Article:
He began to wish to know more of her; and, as a step towards conversing with her himself, attended to her conversation with others. His doing so drew her notice. It was at Sir William Lucass, where a large party were assembled.
But if he does it any more, I shall certainly let him know that I see what he is about. He has a very satirical eye, and if I do not begin by being impertinent myself, I shall soon grow afraid of him.
On his approaching them soon afterwards, though without seeming to have any intention of speaking, Miss Lucas defied her friend to mention such a subject to him, which immediately provoking Elizabeth to do it, she turned to him and said,
You are a very strange creature by way of a friend!always wanting me to play and sing before anybody and everybody! If my vanity had taken a musical turn, you would have been invaluable; but as it is, I would really rather not sit down before those who must be in the habit of hearing the very best performers. On Miss Lucass persevering, however, she added, Very well; if it must be so, it must. And gravely glancing at Mr. Darcy, There is a very fine old saying, which everybody here is of course familiar withKeep your breath to cool your porridge, and I shall keep mine to swell my song.
Her performance was pleasing, though by no means capital. After a song or two, and before she could reply to the entreaties of several that she would sing again, she was eagerly succeeded at the instrument by her sister Marry, who having, in consequence of being the only plain one in the family, worked hard for knowledge and accomplishments, was always impatient for display.
Mary had neither genius nor taste; and though vanity had given her application, it had given her likewise a pedantic air and conceited manner, which would have injured a higher degree of excellence than she had reached. Elizabeth, easy and unaffected, had been listened to with much more pleasure, though not playing half so well; and Mary, at the end of a long concerto, was glad to purchase praise and gratitude by Scotch and Irish airs, at the request of her younger sisters, who with some of the Lucases, and two or three officers, joined eagerly in dancing at one end of the room.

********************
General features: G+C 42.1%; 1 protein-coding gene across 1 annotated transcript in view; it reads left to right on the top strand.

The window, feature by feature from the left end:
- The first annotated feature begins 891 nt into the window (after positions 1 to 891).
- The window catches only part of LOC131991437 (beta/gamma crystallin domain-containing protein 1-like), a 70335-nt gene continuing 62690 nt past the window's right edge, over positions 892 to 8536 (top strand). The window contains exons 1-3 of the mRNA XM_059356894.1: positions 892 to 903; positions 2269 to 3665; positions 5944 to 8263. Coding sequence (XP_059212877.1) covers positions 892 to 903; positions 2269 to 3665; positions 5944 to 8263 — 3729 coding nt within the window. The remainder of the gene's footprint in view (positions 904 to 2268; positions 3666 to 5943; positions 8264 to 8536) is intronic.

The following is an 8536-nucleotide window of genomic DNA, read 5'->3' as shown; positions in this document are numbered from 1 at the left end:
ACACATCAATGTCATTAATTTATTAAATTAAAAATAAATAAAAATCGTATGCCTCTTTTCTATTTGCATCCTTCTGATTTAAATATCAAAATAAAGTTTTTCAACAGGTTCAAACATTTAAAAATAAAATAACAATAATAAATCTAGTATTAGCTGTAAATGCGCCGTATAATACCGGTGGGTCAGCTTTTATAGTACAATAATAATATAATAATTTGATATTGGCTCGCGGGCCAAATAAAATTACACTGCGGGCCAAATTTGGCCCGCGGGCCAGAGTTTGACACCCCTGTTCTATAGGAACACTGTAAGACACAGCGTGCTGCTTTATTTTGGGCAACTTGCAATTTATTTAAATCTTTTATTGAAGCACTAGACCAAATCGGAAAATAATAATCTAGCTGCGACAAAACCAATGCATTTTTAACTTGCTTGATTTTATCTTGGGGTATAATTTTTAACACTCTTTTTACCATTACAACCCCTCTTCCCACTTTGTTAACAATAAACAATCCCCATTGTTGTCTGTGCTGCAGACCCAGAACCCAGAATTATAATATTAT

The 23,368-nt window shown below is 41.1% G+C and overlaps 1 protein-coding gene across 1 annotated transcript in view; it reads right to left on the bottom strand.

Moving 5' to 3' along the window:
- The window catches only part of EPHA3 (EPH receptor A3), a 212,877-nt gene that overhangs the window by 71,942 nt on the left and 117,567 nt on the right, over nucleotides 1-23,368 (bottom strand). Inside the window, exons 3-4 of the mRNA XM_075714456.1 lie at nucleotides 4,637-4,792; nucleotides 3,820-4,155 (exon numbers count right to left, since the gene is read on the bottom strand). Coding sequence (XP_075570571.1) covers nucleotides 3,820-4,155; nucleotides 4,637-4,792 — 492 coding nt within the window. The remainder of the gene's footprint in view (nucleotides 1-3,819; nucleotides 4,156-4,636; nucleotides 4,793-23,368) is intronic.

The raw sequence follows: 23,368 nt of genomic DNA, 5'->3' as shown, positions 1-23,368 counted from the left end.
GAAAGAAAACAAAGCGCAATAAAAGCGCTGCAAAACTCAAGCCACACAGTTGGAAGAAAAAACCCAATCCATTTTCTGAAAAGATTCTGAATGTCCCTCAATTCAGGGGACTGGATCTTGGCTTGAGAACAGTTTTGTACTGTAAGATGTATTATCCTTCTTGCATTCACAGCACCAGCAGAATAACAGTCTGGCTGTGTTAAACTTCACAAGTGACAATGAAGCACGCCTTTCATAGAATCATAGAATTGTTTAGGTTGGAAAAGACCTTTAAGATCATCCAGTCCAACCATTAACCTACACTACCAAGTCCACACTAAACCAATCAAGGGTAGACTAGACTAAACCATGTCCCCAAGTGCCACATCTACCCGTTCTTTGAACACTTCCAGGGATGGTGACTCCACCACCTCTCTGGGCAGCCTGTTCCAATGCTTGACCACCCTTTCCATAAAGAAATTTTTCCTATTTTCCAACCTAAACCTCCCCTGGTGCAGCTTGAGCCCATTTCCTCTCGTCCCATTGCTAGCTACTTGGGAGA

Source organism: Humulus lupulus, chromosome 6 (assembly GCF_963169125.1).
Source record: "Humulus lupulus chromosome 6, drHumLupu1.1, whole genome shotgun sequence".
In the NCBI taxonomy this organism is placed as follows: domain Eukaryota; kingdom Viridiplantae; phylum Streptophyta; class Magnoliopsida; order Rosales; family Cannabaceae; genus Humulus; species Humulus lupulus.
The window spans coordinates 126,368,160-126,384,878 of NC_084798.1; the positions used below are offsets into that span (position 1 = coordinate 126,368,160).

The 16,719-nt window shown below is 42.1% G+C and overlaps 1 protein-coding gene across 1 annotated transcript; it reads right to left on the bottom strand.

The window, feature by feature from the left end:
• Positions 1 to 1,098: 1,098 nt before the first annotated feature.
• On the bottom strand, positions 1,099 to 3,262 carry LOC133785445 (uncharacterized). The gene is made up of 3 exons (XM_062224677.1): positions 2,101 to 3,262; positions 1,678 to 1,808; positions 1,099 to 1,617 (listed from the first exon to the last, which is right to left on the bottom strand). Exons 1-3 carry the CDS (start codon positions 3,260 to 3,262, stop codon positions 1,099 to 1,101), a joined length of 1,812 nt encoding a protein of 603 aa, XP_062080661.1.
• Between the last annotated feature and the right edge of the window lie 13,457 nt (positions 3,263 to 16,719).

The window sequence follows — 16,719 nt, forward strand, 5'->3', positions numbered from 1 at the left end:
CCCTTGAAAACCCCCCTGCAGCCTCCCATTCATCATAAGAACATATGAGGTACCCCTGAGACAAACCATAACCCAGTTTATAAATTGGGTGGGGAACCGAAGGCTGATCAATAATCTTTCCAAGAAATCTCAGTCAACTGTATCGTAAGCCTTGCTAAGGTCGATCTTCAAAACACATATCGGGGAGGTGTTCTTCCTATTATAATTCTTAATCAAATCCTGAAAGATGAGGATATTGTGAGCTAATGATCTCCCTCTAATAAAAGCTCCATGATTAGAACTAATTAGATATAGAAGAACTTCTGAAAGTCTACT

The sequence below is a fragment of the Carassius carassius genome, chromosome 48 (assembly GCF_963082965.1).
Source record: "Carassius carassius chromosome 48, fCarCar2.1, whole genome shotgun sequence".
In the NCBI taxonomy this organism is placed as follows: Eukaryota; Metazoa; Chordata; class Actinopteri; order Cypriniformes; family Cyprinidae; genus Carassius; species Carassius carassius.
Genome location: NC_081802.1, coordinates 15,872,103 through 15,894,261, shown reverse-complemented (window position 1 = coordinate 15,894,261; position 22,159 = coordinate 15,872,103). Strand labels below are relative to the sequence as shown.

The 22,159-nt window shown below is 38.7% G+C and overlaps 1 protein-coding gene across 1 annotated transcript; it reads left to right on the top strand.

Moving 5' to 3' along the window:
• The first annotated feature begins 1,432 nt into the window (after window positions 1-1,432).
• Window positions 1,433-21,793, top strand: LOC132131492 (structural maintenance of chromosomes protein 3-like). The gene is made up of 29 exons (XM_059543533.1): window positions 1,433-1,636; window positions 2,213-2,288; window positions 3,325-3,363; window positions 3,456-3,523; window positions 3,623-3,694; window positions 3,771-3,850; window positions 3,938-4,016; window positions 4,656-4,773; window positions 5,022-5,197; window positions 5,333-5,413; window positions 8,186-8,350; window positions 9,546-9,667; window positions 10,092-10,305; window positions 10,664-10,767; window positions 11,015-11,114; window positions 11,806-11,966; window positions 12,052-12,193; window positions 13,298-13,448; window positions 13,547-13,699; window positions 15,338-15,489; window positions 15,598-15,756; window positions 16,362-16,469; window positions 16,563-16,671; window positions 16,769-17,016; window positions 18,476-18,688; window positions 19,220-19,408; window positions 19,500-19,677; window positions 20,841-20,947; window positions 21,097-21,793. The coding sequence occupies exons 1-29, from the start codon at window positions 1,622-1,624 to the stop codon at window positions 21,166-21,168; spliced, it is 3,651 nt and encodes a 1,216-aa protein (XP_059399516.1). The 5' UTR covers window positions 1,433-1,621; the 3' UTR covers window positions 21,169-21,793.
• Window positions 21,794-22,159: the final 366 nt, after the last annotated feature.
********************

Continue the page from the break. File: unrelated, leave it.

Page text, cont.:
Mr. Darcy stood near them in silent indignation at such a mode of passing the evening, to the exclusion of all conversation, and was too much engrossed by his own thoughts to perceive that Sir William Lucas was his neighbour, till Sir William thus began:
He paused in hopes of an answer; but his companion was not disposed to make any; and Elizabeth at that instant moving towards them, he was struck with the notion of doing a very gallant thing, and called out to her,
My dear Miss Eliza, why are not you dancing? Mr. Darcy, you must allow me to present this young lady to you as a very desirable partner. You cannot refuse to dance, I am sure, when so much beauty is before you. And, taking her hand, he would have given it to Mr. Darcy, who, though extremely surprised, was not unwilling to receive it, when she instantly drew back, and said with some discomposure to Sir William,
You excel so much in the dance, Miss Eliza, that it is cruel to deny me the happiness of seeing you; and though this gentleman dislikes the amusement in general, he can have no objection, I am sure, to oblige us for one halfhour.
You are considering how insupportable it would be to pass many evenings in this manner,in such society; and, indeed, I am quite of your opinion. I was never more annoyed! The insipidity, and yet the noisethe nothingness, and yet the self-importance, of all these people! What would I give to hear your strictures on them!
Your conjecture is totally wrong, I assure you. My mind was more agreeably engaged. I have been meditating on the very great pleasure which a pair of fine eyes in the face of a pretty woman can bestow.
That is exactly the question which I expected you to ask. A ladys imagination is very rapid; it jumps from admiration to love, from love to matrimony, in a moment. I knew you would be wishing me joy.